In all honesty, the defense feels like Mr. Willis doesn’t needed to be…well, defended. His filmography speaks for itself (recent works and older films), and the actor has proven time and time again that he is one talented bastard that is capable of playing many roles. He gets lumped in with other action stars, but Mr. Willis can do drama and comedy much better than most of those actors. He even manages to star in independent films like Assassination of a High School President. Seriously, what more do you want from the actor? His gruff personality might turn some people off, but that has nothing to do with how well he does in movies and it shouldn’t be used against him. The defense believes Mr. Willis is not guilty of these charges, and should serve no time in Movie Jail.

          IN CLOSING…

          Should we send Bruno to Movie Jail? How much should he blamed for A Good Day to Die Hard and Live Free or Die Hard? Does the good really outweigh the bad? Is Bruce Willis GUILTY or NOT GUILTY?

          Like

          • 10 Huge Hollywood Actors We All Loved (But Now Hate):

            http://whatculture.com/film/10-huge-hollywood-actors-loved-now-hate.php/2

            Bruce Willis

            We Love You Moment: Die Hard (1988)

            Bruce Willis initially found fame as private eye David Addison in hit TV show Moonlighting but it wasn’t long before he found super-stardom with his signature role; Det. John McClane in Die Hard. Bruce’s laconic humour and vulnerability made him the antithesis to the musclebound hulks of eighties action films as he offered cinema goers something different; a relatable hero who actually got hurt.

            This wise cracking everyman went on to star in some huge blockbusters like Armageddon and The Sixth Sense as well as showing off his dramatic acting chops in films like Pulp Fiction and Twelve Monkeys which all helped the smirk who worked become one of the most popular film stars in recent memory.

            We Want A Divorce Moment: A Good Day to Die Hard (2013)

            Following such cinematic highs like Cop Out, Setup and Surrogates, Walter Bruce Willis was still capable of collecting a $25 million pay check (plus 20% of ticket sales) for dusting off the vest and reprising the role of John McClane. Unfortunately, it appears the last reservoirs of his enthusiasm for acting ran dry after this latest Die Hard. The horrible and benign fifth instalment saw the character of John McClane change from everyman cop into indestructible wise-ass and, worst of all, Bruce himself change from charming and engaging interviewee on the promotional tour to a monosyllabic and apathetic tool.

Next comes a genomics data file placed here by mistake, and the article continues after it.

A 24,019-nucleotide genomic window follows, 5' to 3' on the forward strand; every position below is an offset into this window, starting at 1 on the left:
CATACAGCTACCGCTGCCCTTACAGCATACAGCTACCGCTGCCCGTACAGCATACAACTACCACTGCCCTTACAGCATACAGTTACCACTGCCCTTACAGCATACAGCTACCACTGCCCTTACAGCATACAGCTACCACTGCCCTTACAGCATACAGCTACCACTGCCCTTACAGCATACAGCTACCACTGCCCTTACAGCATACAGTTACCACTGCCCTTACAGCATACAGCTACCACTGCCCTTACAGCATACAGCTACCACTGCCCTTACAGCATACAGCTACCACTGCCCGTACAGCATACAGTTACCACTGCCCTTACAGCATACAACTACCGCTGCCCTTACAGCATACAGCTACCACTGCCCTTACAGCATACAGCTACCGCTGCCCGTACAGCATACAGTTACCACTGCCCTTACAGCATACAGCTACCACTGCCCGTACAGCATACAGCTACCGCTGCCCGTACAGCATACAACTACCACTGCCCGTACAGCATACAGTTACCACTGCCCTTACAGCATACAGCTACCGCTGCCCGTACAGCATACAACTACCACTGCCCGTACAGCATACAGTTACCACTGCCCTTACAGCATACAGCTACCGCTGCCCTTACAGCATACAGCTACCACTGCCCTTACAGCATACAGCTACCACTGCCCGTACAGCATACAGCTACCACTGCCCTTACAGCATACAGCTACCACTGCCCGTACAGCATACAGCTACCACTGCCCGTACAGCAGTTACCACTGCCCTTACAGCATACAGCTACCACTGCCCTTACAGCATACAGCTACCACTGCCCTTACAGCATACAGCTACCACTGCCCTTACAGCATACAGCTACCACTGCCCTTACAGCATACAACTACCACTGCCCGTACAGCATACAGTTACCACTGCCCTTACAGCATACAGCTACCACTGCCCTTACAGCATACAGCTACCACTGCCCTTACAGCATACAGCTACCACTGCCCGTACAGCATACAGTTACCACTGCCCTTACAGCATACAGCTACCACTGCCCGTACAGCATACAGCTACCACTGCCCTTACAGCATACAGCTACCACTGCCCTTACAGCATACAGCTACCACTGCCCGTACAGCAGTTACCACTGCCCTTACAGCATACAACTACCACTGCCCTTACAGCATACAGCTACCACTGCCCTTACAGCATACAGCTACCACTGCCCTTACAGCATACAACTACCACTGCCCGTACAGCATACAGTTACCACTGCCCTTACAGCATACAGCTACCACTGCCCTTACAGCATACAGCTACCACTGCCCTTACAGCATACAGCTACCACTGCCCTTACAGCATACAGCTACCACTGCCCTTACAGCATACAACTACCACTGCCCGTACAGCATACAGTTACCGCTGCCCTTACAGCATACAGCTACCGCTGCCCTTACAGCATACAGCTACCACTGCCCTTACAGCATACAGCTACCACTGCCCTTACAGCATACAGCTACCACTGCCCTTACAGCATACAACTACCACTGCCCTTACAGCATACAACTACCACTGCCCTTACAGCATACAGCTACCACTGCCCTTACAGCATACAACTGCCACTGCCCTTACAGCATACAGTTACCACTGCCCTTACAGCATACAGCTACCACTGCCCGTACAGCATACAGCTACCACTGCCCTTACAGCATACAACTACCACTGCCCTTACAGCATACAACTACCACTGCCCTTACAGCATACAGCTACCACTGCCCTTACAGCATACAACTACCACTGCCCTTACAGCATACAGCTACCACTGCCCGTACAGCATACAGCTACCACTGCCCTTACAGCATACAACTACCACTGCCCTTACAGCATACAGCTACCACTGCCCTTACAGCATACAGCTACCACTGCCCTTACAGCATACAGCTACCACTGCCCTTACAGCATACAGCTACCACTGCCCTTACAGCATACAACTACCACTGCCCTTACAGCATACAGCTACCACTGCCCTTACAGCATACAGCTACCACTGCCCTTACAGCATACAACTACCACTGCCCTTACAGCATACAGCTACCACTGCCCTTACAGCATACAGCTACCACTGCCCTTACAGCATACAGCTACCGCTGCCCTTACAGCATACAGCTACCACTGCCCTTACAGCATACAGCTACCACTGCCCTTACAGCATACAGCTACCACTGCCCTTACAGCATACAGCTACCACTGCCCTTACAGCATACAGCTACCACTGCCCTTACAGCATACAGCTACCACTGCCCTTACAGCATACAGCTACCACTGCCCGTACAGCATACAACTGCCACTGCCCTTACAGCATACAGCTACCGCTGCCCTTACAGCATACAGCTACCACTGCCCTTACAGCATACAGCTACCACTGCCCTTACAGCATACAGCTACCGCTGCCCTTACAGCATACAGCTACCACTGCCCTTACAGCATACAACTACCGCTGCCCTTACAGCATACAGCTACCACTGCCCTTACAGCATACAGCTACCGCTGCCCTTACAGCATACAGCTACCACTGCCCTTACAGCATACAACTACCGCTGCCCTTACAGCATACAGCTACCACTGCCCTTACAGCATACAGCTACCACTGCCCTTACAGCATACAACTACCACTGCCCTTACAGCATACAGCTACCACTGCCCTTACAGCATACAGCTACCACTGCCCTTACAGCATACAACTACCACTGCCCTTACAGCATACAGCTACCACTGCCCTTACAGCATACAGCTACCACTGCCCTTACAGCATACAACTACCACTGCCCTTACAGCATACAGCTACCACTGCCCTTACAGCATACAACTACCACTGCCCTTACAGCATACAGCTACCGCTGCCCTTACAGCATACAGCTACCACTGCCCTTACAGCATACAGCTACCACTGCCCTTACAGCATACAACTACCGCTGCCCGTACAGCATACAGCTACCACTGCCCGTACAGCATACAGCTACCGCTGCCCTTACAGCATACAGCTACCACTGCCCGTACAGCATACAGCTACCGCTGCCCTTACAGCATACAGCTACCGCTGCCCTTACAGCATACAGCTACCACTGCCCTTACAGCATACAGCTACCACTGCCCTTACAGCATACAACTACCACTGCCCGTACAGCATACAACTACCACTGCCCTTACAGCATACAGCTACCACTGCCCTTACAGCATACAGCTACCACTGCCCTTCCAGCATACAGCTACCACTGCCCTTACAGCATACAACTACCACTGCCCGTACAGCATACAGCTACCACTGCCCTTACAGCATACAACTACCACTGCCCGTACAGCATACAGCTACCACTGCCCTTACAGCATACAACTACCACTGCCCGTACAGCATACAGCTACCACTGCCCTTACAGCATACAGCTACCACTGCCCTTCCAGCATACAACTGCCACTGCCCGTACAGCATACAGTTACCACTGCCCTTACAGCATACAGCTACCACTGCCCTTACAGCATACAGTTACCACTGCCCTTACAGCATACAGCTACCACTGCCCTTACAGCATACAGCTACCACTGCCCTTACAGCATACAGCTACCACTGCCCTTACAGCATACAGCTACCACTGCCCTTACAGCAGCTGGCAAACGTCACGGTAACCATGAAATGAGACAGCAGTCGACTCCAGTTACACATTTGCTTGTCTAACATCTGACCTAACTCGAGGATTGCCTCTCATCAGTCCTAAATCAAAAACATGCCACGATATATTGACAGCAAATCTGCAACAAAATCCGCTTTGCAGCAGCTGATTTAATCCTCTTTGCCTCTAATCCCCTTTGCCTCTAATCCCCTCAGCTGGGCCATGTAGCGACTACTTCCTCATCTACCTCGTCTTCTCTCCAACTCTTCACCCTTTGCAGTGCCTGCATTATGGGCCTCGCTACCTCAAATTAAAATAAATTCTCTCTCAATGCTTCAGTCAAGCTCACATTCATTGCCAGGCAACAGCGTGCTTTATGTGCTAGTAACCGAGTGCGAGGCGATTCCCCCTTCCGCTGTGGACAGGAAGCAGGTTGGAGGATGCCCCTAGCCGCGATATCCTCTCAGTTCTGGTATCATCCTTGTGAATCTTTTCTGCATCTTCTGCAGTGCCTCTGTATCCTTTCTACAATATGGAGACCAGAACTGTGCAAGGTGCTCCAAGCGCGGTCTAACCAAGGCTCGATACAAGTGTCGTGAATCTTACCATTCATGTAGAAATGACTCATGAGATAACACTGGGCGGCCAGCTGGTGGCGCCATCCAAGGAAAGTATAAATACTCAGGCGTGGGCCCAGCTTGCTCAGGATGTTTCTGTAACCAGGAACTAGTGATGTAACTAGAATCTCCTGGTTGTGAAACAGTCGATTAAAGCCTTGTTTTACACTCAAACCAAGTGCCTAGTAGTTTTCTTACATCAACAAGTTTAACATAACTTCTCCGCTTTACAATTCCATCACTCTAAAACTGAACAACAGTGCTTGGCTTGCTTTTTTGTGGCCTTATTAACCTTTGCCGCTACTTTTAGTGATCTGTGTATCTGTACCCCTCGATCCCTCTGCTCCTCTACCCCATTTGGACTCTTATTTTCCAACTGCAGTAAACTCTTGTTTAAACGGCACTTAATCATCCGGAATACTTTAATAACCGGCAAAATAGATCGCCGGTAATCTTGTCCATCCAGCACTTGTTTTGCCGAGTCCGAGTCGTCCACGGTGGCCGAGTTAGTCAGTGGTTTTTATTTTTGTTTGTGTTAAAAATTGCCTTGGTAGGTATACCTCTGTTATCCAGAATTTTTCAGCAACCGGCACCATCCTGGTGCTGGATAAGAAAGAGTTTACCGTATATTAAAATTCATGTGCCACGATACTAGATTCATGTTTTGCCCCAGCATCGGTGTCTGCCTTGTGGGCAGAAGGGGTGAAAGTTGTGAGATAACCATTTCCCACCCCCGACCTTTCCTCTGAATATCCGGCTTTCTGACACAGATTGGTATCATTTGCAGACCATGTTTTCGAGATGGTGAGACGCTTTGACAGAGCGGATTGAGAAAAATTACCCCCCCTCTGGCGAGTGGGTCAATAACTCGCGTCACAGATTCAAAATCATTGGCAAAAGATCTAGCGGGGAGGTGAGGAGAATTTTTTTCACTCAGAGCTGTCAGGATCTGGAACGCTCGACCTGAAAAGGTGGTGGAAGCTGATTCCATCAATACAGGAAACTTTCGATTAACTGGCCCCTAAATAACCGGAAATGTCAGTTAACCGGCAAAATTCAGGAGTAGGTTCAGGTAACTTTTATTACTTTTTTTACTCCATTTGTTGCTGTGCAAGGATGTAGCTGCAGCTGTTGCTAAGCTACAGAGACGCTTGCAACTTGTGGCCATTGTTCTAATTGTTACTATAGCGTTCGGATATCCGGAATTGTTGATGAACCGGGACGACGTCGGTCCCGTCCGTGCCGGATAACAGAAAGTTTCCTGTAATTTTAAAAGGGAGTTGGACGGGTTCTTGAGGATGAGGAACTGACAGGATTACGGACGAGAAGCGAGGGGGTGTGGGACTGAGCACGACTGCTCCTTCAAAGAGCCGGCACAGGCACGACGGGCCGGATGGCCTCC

With news that Sly Stallone dumped him from The Expendables sequel because of his diva-like demands and selling out for lame commercials, is now the time for him to hang up the vest for good and go quietly into the night? He now exhibits all the enthusiasm of Edward Snowden being told he’s won a free trip to Washington DC when promoting his films which begs the question; if he doesn’t care anymore then why should we?

            Like

      • The Expendables 3 – Bruce Willis Out And Harrison Ford Is In:

        http://haphazard-stuff.blogspot.com/2013/08/the-expendables-3-bruce-willis-out-and.html

        Not that I’m a fan of The Expendable flicks, but this recent news has really caught my attention – including everyone else’s. People love fun Hollywood drama.

        So Sylvester Stallone is gearing up for a third Expendables movie. Everyone knows the big gimmick to these are cramming in as many big time action stars as the poster will hold. That’s the big draw. Fans are always anxious to see what new faces Sly has lined up for the latest entry.

        Bruce Willis has been in both one and two and it seemed like a natural he was going do number three. Now word has gotten out that Willis declined the offer of $3 million for four days work on the movie. The price for his services for that length of time is apparently four million bucks. Stallone and/or whoever is in charge of the production refused to meet that salary demand. so Willis walked.

        A few days after the Willis walkout Sly tweeted – “WILLIS OUT…HARRISON FORD IN !!! GREAT NEWS!!!!! Been waiting years for this!!!!”

        He then added this parting shot aimed at Willis – “GREEDY AND LAZY……A SURE FORMULA FOR CAREER FAILURE”.

        I guess these two aren’t buddies anymore.

        This incident doesn’t do any favors for Willis’ reputation. Lately he’s been getting some pretty bad press. A recent interview for Red 2 has been trending on youtube with viewers disgusted by his arrogant attitude. Granted the questions asked by the interviewer are pretty stupid too, but Willis isn’t even pretending to care. His comment about “being nice” to people is awfully ironic in it. By the way I love how in that clip they use that very cheesy, upbeat radio station ID to open and close the interview. It’s just such a contrast to the awkwardness of this sitdown with Willis and Mary Louise Parker. I find that part hysterical.

        Kevin Smith is constantly dishing juicy stories about the nightmare of working with him. And of course let’s not forget the abysmal A Good Day To Die Hard. What a cruel joke that was to fans. Nope, I’m not anywhere close to forgiving him for that.

        This Expendables 3 melodrama kind of reminds me of a warped version of all those stories back in ’88 where everyone was shocked that Willis, then only known mainly as a TV actor, was being paid five million bucks to star in this action film with the odd title – Die Hard. People couldn’t get over he was getting paid so much loot for that one movie. Man how times have changed.